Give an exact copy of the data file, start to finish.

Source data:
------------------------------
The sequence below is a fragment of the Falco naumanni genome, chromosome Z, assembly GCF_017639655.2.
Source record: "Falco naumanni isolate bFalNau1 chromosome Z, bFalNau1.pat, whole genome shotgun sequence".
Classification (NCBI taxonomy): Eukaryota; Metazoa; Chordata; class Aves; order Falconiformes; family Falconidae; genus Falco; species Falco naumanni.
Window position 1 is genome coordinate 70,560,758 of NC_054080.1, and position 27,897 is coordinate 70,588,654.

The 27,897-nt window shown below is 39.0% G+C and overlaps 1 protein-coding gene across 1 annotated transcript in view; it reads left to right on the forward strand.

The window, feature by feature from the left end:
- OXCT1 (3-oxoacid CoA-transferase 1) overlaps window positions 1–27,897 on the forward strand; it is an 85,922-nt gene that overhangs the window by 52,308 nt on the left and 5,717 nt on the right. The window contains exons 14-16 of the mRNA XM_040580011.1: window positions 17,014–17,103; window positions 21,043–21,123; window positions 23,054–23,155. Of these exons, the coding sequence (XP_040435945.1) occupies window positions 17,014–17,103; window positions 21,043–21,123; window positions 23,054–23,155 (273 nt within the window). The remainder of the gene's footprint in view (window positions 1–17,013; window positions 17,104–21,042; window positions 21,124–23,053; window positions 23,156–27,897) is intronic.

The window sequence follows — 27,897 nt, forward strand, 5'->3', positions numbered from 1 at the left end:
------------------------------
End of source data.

The sequence below is a fragment of the Falco naumanni genome, chromosome Z, assembly GCF_017639655.2.
Source record: "Falco naumanni isolate bFalNau1 chromosome Z, bFalNau1.pat, whole genome shotgun sequence".
Classification (NCBI taxonomy): Eukaryota; Metazoa; Chordata; class Aves; order Falconiformes; family Falconidae; genus Falco; species Falco naumanni.
Window position 1 is genome coordinate 70,560,758 of NC_054080.1, and position 27,897 is coordinate 70,588,654.

The 27,897-nt window shown below is 39.0% G+C and overlaps 1 protein-coding gene across 1 annotated transcript in view; it reads left to right on the forward strand.

The window, feature by feature from the left end:
- OXCT1 (3-oxoacid CoA-transferase 1) overlaps window positions 1–27,897 on the forward strand; it is an 85,922-nt gene that overhangs the window by 52,308 nt on the left and 5,717 nt on the right. The window contains exons 14-16 of the mRNA XM_040580011.1: window positions 17,014–17,103; window positions 21,043–21,123; window positions 23,054–23,155. Of these exons, the coding sequence (XP_040435945.1) occupies window positions 17,014–17,103; window positions 21,043–21,123; window positions 23,054–23,155 (273 nt within the window). The remainder of the gene's footprint in view (window positions 1–17,013; window positions 17,104–21,042; window positions 21,124–23,053; window positions 23,156–27,897) is intronic.

The window sequence follows — 27,897 nt, forward strand, 5'->3', positions numbered from 1 at the left end: